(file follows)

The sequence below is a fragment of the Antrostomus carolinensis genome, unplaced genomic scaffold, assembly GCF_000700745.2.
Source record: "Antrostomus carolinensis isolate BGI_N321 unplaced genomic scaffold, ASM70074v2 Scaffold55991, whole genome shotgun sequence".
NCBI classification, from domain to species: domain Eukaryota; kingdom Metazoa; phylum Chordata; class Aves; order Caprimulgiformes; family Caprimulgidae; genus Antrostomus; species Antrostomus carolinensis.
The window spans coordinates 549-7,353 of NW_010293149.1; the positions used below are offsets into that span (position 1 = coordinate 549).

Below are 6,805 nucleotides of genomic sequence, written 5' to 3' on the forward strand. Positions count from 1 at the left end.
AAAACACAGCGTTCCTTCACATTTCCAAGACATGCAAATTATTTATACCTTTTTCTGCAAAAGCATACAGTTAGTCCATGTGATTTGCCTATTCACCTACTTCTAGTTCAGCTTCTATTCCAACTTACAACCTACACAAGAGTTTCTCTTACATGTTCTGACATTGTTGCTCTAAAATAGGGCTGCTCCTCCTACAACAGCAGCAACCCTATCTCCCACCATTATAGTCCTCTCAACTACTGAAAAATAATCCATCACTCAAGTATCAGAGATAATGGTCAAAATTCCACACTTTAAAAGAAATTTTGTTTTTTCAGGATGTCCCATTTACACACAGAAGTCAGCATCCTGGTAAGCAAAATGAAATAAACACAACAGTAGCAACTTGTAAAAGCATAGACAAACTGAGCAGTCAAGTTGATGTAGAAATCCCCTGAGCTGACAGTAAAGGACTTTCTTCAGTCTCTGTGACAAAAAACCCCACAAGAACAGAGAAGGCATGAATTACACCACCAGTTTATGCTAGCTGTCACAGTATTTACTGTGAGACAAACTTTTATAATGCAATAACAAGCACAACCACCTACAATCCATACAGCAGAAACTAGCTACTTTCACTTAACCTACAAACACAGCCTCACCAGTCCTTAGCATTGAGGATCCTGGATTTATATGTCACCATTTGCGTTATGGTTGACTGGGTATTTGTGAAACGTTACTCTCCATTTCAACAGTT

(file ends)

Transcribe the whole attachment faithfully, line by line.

The sequence below is a fragment of the Antrostomus carolinensis genome, unplaced genomic scaffold, assembly GCF_000700745.2.
Source record: "Antrostomus carolinensis isolate BGI_N321 unplaced genomic scaffold, ASM70074v2 Scaffold55991, whole genome shotgun sequence".
NCBI classification, from domain to species: domain Eukaryota; kingdom Metazoa; phylum Chordata; class Aves; order Caprimulgiformes; family Caprimulgidae; genus Antrostomus; species Antrostomus carolinensis.
The window spans coordinates 549-7,353 of NW_010293149.1; the positions used below are offsets into that span (position 1 = coordinate 549).

Below are 6,805 nucleotides of genomic sequence, written 5' to 3' on the forward strand. Positions count from 1 at the left end.
AAAACACAGCGTTCCTTCACATTTCCAAGACATGCAAATTATTTATACCTTTTTCTGCAAAAGCATACAGTTAGTCCATGTGATTTGCCTATTCACCTACTTCTAGTTCAGCTTCTATTCCAACTTACAACCTACACAAGAGTTTCTCTTACATGTTCTGACATTGTTGCTCTAAAATAGGGCTGCTCCTCCTACAACAGCAGCAACCCTATCTCCCACCATTATAGTCCTCTCAACTACTGAAAAATAATCCATCACTCAAGTATCAGAGATAATGGTCAAAATTCCACACTTTAAAAGAAATTTTGTTTTTTCAGGATGTCCCATTTACACACAGAAGTCAGCATCCTGGTAAGCAAAATGAAATAAACACAACAGTAGCAACTTGTAAAAGCATAGACAAACTGAGCAGTCAAGTTGATGTAGAAATCCCCTGAGCTGACAGTAAAGGACTTTCTTCAGTCTCTGTGACAAAAAACCCCACAAGAACAGAGAAGGCATGAATTACACCACCAGTTTATGCTAGCTGTCACAGTATTTACTGTGAGACAAACTTTTATAATGCAATAACAAGCACAACCACCTACAATCCATACAGCAGAAACTAGCTACTTTCACTTAACCTACAAACACAGCCTCACCAGTCCTTAGCATTGAGGATCCTGGATTTATATGTCACCATTTGCGTTATGGTTGACTGGGTATTTGTGAAACGTTACTCTCCATTTCAACAGTT